!wget -O workdir/"emp-single-end-sequences/sequences.fastq.gz" "https://data.qiime2.org/2018.2/tutorials/moving-pictures/emp-single-end-sequences/sequences.fastq.gz"  --2018-04-13 09:22:57-- https://data.qiime2.org/2018.2/tutorials/moving-pictures/emp-single-end-sequences/sequences.fastq.gz Resolving data.qiime2.org... 2400:cb00:2048:1::681b:ab9e, 2400:cb00:2048:1::681b:aa9e, 104.27.170.158, ... Connecting to data.qiime2.org|2400:cb00:2048:1::681b:ab9e|:443... connected. HTTP request sent, awaiting response... 302 FOUND Location: https://s3-us-west-2.amazonaws.com/qiime2-data/2018.2/tutorials/moving-pictures/emp-single-end-sequences/sequences.fastq.gz [following] --2018-04-13 09:22:57-- https://s3-us-west-2.amazonaws.com/qiime2-data/2018.2/tutorials/moving-pictures/emp-single-end-sequences/sequences.fastq.gz Resolving s3-us-west-2.amazonaws.com... 52.218.213.16 Connecting to s3-us-west-2.amazonaws.com|52.218.213.16|:443... connected. HTTP request sent, awaiting response... 200 OK Length: 25303756 (24M) [binary/octet-stream] Saving to: '/Users/tomasz/tmp/qiime2_workshop/qiime2-moving-pictures-tutorial/emp-single-end-sequences/sequences.fastq.gz' /Users/tomasz/tmp/q 100%[===================>] 24.13M 10.0MB/s in 2.4s 2018-04-13 09:23:00 (10.0 MB/s) - '/Users/tomasz/tmp/qiime2_workshop/qiime2-moving-pictures-tutorial/emp-single-end-sequences/sequences.fastq.gz' saved [25303756/25303756]  ### import data as a qiime2 artifact¶ All data that is used as input to QIIME 2 is in form of QIIME 2 artifacts, which contain information about the type of data and the source of the data. So, the first thing we need to do is import these sequence data files into a QIIME 2 artifact. The semantic type of this QIIME 2 artifact is EMPSingleEndSequences. EMPSingleEndSequences QIIME 2 artifacts contain sequences that are multiplexed, meaning that the sequences have not yet been assigned to samples (hence the inclusion of both sequences.fastq.gz and barcodes.fastq.gz files, where the barcodes.fastq.gz contains the barcode read associated with each sequence in sequences.fastq.gz.) To learn about how to import sequence data in other formats, see the importing data tutorial. In [3]: single_end_sequences = qiime2.Artifact.import_data('EMPSingleEndSequences', workdir+'/emp-single-end-sequences')  ### read metadata into qiime2.Metadata object¶ In [4]: sample_metadata = qiime2.Metadata.load(workdir+'/sample-metadata.tsv')  ## Demultiplexing sequences¶ To demultiplex sequences we need to know which barcode sequence is associated with each sample. This information is contained in the sample metadata file. You can run the following commands to demultiplex the sequences (the demux emp-single command refers to the fact that these sequences are barcoded according to the Earth Microbiome Project protocol, and are single-end reads). The demux.qza QIIME 2 artifact will contain the demultiplexed sequences. In [5]: demux_sequences = demux.methods.emp_single(single_end_sequences, sample_metadata.get_column('BarcodeSequence'))  After demultiplexing, it’s useful to generate a summary of the demultiplexing results. This allows you to determine how many sequences were obtained per sample, and also to get a summary of the distribution of sequence qualities at each position in your sequence data. In [6]: demux_summary = demux.visualizers.summarize(demux_sequences.per_sample_sequences) demux_summary.visualization  /Library/anaconda/envs/q2/lib/python3.5/site-packages/matplotlib/axes/_axes.py:6462: UserWarning: The 'normed' kwarg is deprecated, and has been replaced by the 'density' kwarg. warnings.warn("The 'normed' kwarg is deprecated, and has been "  Out[6]: ## Sequence quality control and feature table construction¶ QIIME 2 plugins are available for several quality control methods, including DADA2, Deblur, and basic quality-score-based filtering. In this tutorial we present this step using DADA2 and Deblur. These steps are interchangeable, so you can use whichever of these you prefer. The result of both of these methods will be a FeatureTable[Frequency] QIIME 2 artifact, which contains counts (frequencies) of each unique sequence in each sample in the dataset, and a FeatureData[Sequence] QIIME 2 artifact, which maps feature identifiers in the FeatureTable to the sequences they represent. ## Option 1: DADA2¶ skipped ## Option 2: Deblur¶ Deblur uses sequence error profiles to associate erroneous sequence reads with the true biological sequence from which they are derived, resulting in high quality sequence variant data. This is applied in two steps. First, an initial quality filtering process based on quality scores is applied. This method is an implementation of the quality filtering approach described by Bokulich et al. (2013). In [7]: demux_filter_stats = quality_filter.methods.q_score(demux_sequences.per_sample_sequences)  Next, the Deblur workflow is applied using the qiime deblur denoise-16S method. This method requires one parameter that is used in quality filtering, --p-trim-length n which truncates the sequences at position n. In general, the Deblur developers recommend setting this value to a length where the median quality score begins to drop too low. On these data, the quality plots (prior to quality filtering) suggest a reasonable choice is in the 115 to 130 sequence position range. This is a subjective assessment. One situation where you might deviate from that recommendation is when performing a meta-analysis across multiple sequencing runs. In this type of meta-analysis, it is critical that the read lengths be the same for all of the sequencing runs being compared to avoid introducing a study-specific bias. Since we already using a trim length of 120 for qiime dada2 denoise-single, and since 120 is reasonable given the quality plots, we’ll pass --p-trim-length 120. This next command may take up to 10 minutes to run. In [8]: deblur_sequences = deblur.methods.denoise_16S(demux_sequences.per_sample_sequences, trim_length=120, sample_stats=True)  In [9]: filter_stats = metadata.visualizers.tabulate(demux_filter_stats.filter_stats.view(qiime2.Metadata)) filter_stats.visualization  Out[9]: In [10]: deblur_stats = deblur.visualizers.visualize_stats(deblur_sequences.stats) deblur_stats.visualization  Out[10]: ## FeatureTable and FeatureData summaries¶ After the quality filtering step completes, you’ll want to explore the resulting data. You can do this using the following two commands, which will create visual summaries of the data. The feature-table summarize command will give you information on how many sequences are associated with each sample and with each feature, histograms of those distributions, and some related summary statistics. The feature-table tabulate-seqs command will provide a mapping of feature IDs to sequences, and provide links to easily BLAST each sequence against the NCBI nt database. The latter visualization will be very useful later in the tutorial, when you want to learn more about specific features that are important in the data set. In [12]: output_viz = feature_table.visualizers.summarize(deblur_sequences.table) output_viz.visualization  /Library/anaconda/envs/q2/lib/python3.5/site-packages/matplotlib/axes/_axes.py:6462: UserWarning: The 'normed' kwarg is deprecated, and has been replaced by the 'density' kwarg. warnings.warn("The 'normed' kwarg is deprecated, and has been "  Out[12]: In [13]: deblur_feature_table_summary = feature_table.visualizers.tabulate_seqs(deblur_sequences.representative_sequences) deblur_feature_table_summary.visualization  Out[13]: ## Generate a tree for phylogenetic diversity analyses¶ QIIME supports several phylogenetic diversity metrics, including Faith’s Phylogenetic Diversity and weighted and unweighted UniFrac. In addition to counts of features per sample (i.e., the data in the FeatureTable[Frequency] QIIME 2 artifact), these metrics require a rooted phylogenetic tree relating the features to one another. This information will be stored in a Phylogeny[Rooted] QIIME 2 artifact. The following steps will generate this QIIME 2 artifact. First, we perform a multiple sequence alignment of the sequences in our FeatureData[Sequence] to create a FeatureData[AlignedSequence] QIIME 2 artifact. Here we do this with the mafft program. In [14]: mafft_alignment = alignment.methods.mafft(deblur_sequences.representative_sequences)  Running external command line application. This may print messages to stdout and/or stderr. The command being run is below. This command cannot be manually re-run as it will depend on temporary files that no longer exist. Command: mafft --preservecase --inputorder --thread 1 /var/folders/5_/4__v28lj2k97wr8fxprwv0g40000gp/T/qiime2-archive-io5r0vbw/e6a7504d-a0ee-40fe-b7aa-01f8fbf84be7/data/dna-sequences.fasta  Next, we mask (or filter) the alignment to remove positions that are highly variable. These positions are generally considered to add noise to a resulting phylogenetic tree. In [15]: masked_mafft_alignment = alignment.methods.mask(mafft_alignment.alignment)  Next, we’ll apply FastTree to generate a phylogenetic tree from the masked alignment. In [16]: unrooted_tree = phylogeny.methods.fasttree(masked_mafft_alignment.masked_alignment)  Running external command line application. This may print messages to stdout and/or stderr. The command being run is below. This command cannot be manually re-run as it will depend on temporary files that no longer exist. Command: FastTree -quote -nt /var/folders/5_/4__v28lj2k97wr8fxprwv0g40000gp/T/qiime2-archive-g6we_m2e/7dc837c9-7f30-4197-a4cd-7870ce4fb6f2/data/aligned-dna-sequences.fasta  The FastTree program creates an unrooted tree, so in the final step in this section we apply midpoint rooting to place the root of the tree at the midpoint of the longest tip-to-tip distance in the unrooted tree. In [17]: rooted_tree = phylogeny.methods.midpoint_root(unrooted_tree.tree)  ## Alpha and beta diversity analysis¶ QIIME 2’s diversity analyses are available through the q2-diversity plugin, which supports computing alpha and beta diversity metrics, applying related statistical tests, and generating interactive visualizations. We’ll first apply the core-metrics-phylogenetic method, which rarefies a FeatureTable[Frequency] to a user-specified depth, computes several alpha and beta diversity metrics, and generates principle coordinates analysis (PCoA) plots using Emperor for each of the beta diversity metrics. The metrics computed by default are: Alpha diversity Shannon’s diversity index (a quantitative measure of community richness) Observed OTUs (a qualitative measure of community richness) Faith’s Phylogenetic Diversity (a qualitiative measure of community richness that incorporates phylogenetic relationships between the features) Evenness (or Pielou’s Evenness; a measure of community evenness) Beta diversity Jaccard distance (a qualitative measure of community dissimilarity) Bray-Curtis distance (a quantitative measure of community dissimilarity) unweighted UniFrac distance (a qualitative measure of community dissimilarity that incorporates phylogenetic relationships between the features) weighted UniFrac distance (a quantitative measure of community dissimilarity that incorporates phylogenetic relationships between the features) An important parameter that needs to be provided to this script is --p-sampling-depth, which is the even sampling (i.e. rarefaction) depth. Because most diversity metrics are sensitive to different sampling depths across different samples, this script will randomly subsample the counts from each sample to the value provided for this parameter. For example, if you provide --p-sampling-depth 500, this step will subsample the counts in each sample without replacement so that each sample in the resulting table has a total count of 500. If the total count for any sample(s) are smaller than this value, those samples will be dropped from the diversity analysis. Choosing this value is tricky. We recommend making your choice by reviewing the information presented in the table.qzv file that was created above and choosing a value that is as high as possible (so you retain more sequences per sample) while excluding as few samples as possible. In [18]: core_metrics = diversity.pipelines.core_metrics_phylogenetic(table = deblur_sequences.table, phylogeny = rooted_tree.rooted_tree, sampling_depth = 1109, metadata = sample_metadata)  /Library/anaconda/envs/q2/lib/python3.5/site-packages/sklearn/utils/validation.py:475: DataConversionWarning: Data with input dtype int64 was converted to bool by check_pairwise_arrays. warnings.warn(msg, DataConversionWarning) /Library/anaconda/envs/q2/lib/python3.5/site-packages/skbio/stats/ordination/_principal_coordinate_analysis.py:111: RuntimeWarning: The result contains negative eigenvalues. Please compare their magnitude with the magnitude of some of the largest positive eigenvalues. If the negative ones are smaller, it's probably safe to ignore them, but if they are large in magnitude, the results won't be useful. See the Notes section for more details. The smallest eigenvalue is -0.008563532415852653 and the largest is 3.611060441022501. RuntimeWarning /Library/anaconda/envs/q2/lib/python3.5/site-packages/skbio/stats/ordination/_principal_coordinate_analysis.py:111: RuntimeWarning: The result contains negative eigenvalues. Please compare their magnitude with the magnitude of some of the largest positive eigenvalues. If the negative ones are smaller, it's probably safe to ignore them, but if they are large in magnitude, the results won't be useful. See the Notes section for more details. The smallest eigenvalue is -0.01123443509133009 and the largest is 2.56654644566679. RuntimeWarning /Library/anaconda/envs/q2/lib/python3.5/site-packages/skbio/stats/ordination/_principal_coordinate_analysis.py:111: RuntimeWarning: The result contains negative eigenvalues. Please compare their magnitude with the magnitude of some of the largest positive eigenvalues. If the negative ones are smaller, it's probably safe to ignore them, but if they are large in magnitude, the results won't be useful. See the Notes section for more details. The smallest eigenvalue is -0.025966599256815274 and the largest is 3.5210610377665543. RuntimeWarning  Here we set the --p-sampling-depth parameter to 1109. This value was chosen based on the number of sequences in the L3S341 sample because it’s close to the number of sequences in the next few samples that have higher sequence counts, and because it is considerably higher (relatively) than the number of sequences in the one sample that has fewer sequences. This will allow us to retain most of our samples. The one sample that has fewer sequences will be dropped from the core-metrics-phylogenetic analyses and anything that uses these results. ### alpha group significance¶ After computing diversity metrics, we can begin to explore the microbial composition of the samples in the context of the sample metadata. This information is present in the sample metadata file that was downloaded earlier. We’ll first test for associations between categorical metadata columns and alpha diversity data. We’ll do that here for the Faith Phylogenetic Diversity (a measure of community richness) and evenness metrics. In [19]: faith_pd_group_significance = diversity.actions.alpha_group_significance(core_metrics.faith_pd_vector, sample_metadata)  In [20]: evenness_group_significance = diversity.actions.alpha_group_significance(core_metrics.evenness_vector, sample_metadata)  Visualize group significance results In [21]: faith_pd_group_significance.visualization  Out[21]: In [22]: evenness_group_significance.visualization  Out[22]: ### beta group significance¶ In this data set, no continuous sample metadata columns (e.g., DaysSinceExperimentStart) are correlated with alpha diversity, so we won’t test for those associations here. If you’re interested in performing those tests (for this data set, or for others), you can use the qiime diversity alpha-correlation command. Next we’ll analyze sample composition in the context of categorical metadata using PERMANOVA (first described in Anderson (2001)) using the beta-group-significance command. The following commands will test whether distances between samples within a group, such as samples from the same body site (e.g., gut), are more similar to each other then they are to samples from the other groups (e.g., tongue, left palm, and right palm). If you call this command with the --p-pairwise parameter, as we’ll do here, it will also perform pairwise tests that will allow you to determine which specific pairs of groups (e.g., tongue and gut) differ from one another, if any. This command can be slow to run, especially when passing --p-pairwise, since it is based on permutation tests. So, unlike the previous commands, we’ll run this on specific columns of metadata that we’re interested in exploring, rather than all metadata columns that it’s applicable to. Here we’ll apply this to our unweighted UniFrac distances, using two sample metadata columns, as follows. In [23]: uUniFrac_BodySite_significance = diversity.actions.beta_group_significance(core_metrics.unweighted_unifrac_distance_matrix, sample_metadata.get_column('BodySite'))  <Figure size 432x288 with 0 Axes> In [24]: uUniFrac_Subject_significance = diversity.actions.beta_group_significance(core_metrics.unweighted_unifrac_distance_matrix, sample_metadata.get_column('Subject'))  <Figure size 432x288 with 0 Axes> Visualize In [25]: uUniFrac_BodySite_significance.visualization  Out[25]: In [26]: uUniFrac_Subject_significance.visualization  Out[26]: Again, none of the continuous sample metadata that we have for this data set are correlated with sample composition, so we won’t test for those associations here. If you’re interested in performing those tests, you can use the qiime metadata distance-matrix in combination with qiime diversity mantel and qiime diversity bioenv commands. Finally, ordination is a popular approach for exploring microbial community composition in the context of sample metadata. We can use the Emperor tool to explore principal coordinates (PCoA) plots in the context of sample metadata. While our core-metrics-phylogenetic command did already generate some Emperor plots, we want to pass an optional parameter, --p-custom-axes, which is very useful for exploring time series data. The PCoA results that were used in core-metrics-phylogeny are also available, making it easy to generate new visualizations with Emperor. We will generate Emperor plots for unweighted UniFrac and Bray-Curtis so that the resulting plot will contain axes for principal coordinate 1, principal coordinate 2, and days since the experiment start. We will use that last axis to explore how these samples changed over time. In [27]: emperor_plot = emperor.visualizers.plot(core_metrics.unweighted_unifrac_pcoa_results, sample_metadata, custom_axes=['DaysSinceExperimentStart']) emperor_plot.visualization  Out[27]: ## Alpha rarefaction plotting¶ In this section we’ll explore alpha diversity as a function of sampling depth using the qiime diversity alpha-rarefaction visualizer. This visualizer computes one or more alpha diversity metrics at multiple sampling depths, in steps between 1 (optionally controlled with --p-min-depth) and the value provided as --p-max-depth. At each sampling depth step, 10 rarefied tables will be generated, and the diversity metrics will be computed for all samples in the tables. The number of iterations (rarefied tables computed at each sampling depth) can be controlled with --p-iterations. Average diversity values will be plotted for each sample at each even sampling depth, and samples can be grouped based on metadata in the resulting visualization if sample metadata is provided with the --m-metadata-file parameter. In [28]: rarefaction = diversity.actions.alpha_rarefaction(table = deblur_sequences.table, max_depth = 4000, phylogeny = rooted_tree.rooted_tree, metadata = sample_metadata)  In [29]: rarefaction.visualization  Out[29]: The visualization will have two plots. The top plot is an alpha rarefaction plot, and is primarily used to determine if the richness of the samples has been fully observed or sequenced. If the lines in the plot appear to “level out” (i.e., approach a slope of zero) at some sampling depth along the x-axis, that suggests that collecting additional sequences beyond that sampling depth would not be likely to result in the observation of additional features. If the lines in a plot don’t level out, this may be because the richness of the samples hasn’t been fully observed yet (because too few sequences were collected), or it could be an indicator that a lot of sequencing error remains in the data (which is being mistaken for novel diversity). The bottom plot in this visualization is important when grouping samples by metadata. It illustrates the number of samples that remain in each group when the feature table is rarefied to each sampling depth. If a given sampling depth d is larger than the total frequency of a sample s (i.e., the number of sequences that were obtained for sample s), it is not possible to compute the diversity metric for sample s at sampling depth d. If many of the samples in a group have lower total frequencies than d, the average diversity presented for that group at d in the top plot will be unreliable because it will have been computed on relatively few samples. When grouping samples by metadata, it is therefore essential to look at the bottom plot to ensure that the data presented in the top plot is reliable. ## Taxonomic analysis¶ In the next sections we’ll begin to explore the taxonomic composition of the samples, and again relate that to sample metadata. The first step in this process is to assign taxonomy to the sequences in our FeatureData[Sequence] QIIME 2 artifact. We’ll do that using a pre-trained Naive Bayes classifier and the q2-feature-classifier plugin. This classifier was trained on the Greengenes 13_8 99% OTUs, where the sequences have been trimmed to only include 250 bases from the region of the 16S that was sequenced in this analysis (the V4 region, bound by the 515F/806R primer pair). We’ll apply this classifier to our sequences, and we can generate a visualization of the resulting mapping from sequence to taxonomy. In [32]: !wget -Oworkdir"/gg-13-8-99-515-806-nb-classifier.qza" "https://data.qiime2.org/2018.2/common/gg-13-8-99-515-806-nb-classifier.qza"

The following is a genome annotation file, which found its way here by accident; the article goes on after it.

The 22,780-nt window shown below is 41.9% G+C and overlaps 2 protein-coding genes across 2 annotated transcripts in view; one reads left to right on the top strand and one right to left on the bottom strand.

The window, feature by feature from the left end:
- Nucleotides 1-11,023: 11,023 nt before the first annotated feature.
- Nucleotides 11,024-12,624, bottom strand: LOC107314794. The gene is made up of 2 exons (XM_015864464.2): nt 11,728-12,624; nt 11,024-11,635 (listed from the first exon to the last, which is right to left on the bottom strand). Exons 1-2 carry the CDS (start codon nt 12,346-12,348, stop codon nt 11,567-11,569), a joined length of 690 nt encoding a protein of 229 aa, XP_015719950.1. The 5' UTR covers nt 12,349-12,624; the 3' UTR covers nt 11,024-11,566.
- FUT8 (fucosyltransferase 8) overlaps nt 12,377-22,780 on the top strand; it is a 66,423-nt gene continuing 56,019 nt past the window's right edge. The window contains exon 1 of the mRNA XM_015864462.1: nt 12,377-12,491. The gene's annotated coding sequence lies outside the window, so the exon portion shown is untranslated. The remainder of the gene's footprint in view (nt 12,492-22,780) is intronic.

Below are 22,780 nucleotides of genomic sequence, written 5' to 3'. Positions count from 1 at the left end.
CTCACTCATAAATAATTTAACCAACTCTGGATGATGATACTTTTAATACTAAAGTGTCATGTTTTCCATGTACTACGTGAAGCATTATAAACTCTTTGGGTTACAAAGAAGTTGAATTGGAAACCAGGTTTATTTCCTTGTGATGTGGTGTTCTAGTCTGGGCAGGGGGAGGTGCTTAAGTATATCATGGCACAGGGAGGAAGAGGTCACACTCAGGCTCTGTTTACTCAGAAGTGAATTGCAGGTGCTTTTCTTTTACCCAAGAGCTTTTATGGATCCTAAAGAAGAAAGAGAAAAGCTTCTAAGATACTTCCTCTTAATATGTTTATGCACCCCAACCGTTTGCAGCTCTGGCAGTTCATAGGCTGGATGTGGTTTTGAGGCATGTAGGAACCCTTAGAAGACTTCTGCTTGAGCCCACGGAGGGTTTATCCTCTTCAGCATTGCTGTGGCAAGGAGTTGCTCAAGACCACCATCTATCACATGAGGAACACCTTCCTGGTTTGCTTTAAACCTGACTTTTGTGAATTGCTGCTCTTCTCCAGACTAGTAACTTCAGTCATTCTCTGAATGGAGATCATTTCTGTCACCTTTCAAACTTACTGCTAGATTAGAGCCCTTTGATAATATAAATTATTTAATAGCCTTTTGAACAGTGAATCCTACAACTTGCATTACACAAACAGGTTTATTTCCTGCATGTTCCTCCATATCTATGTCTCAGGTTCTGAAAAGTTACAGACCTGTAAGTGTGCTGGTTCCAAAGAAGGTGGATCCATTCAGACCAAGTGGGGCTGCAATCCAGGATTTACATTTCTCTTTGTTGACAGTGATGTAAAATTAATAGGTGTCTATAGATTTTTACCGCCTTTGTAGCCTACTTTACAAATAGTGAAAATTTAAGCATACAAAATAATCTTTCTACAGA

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unfortunately you have to do this first: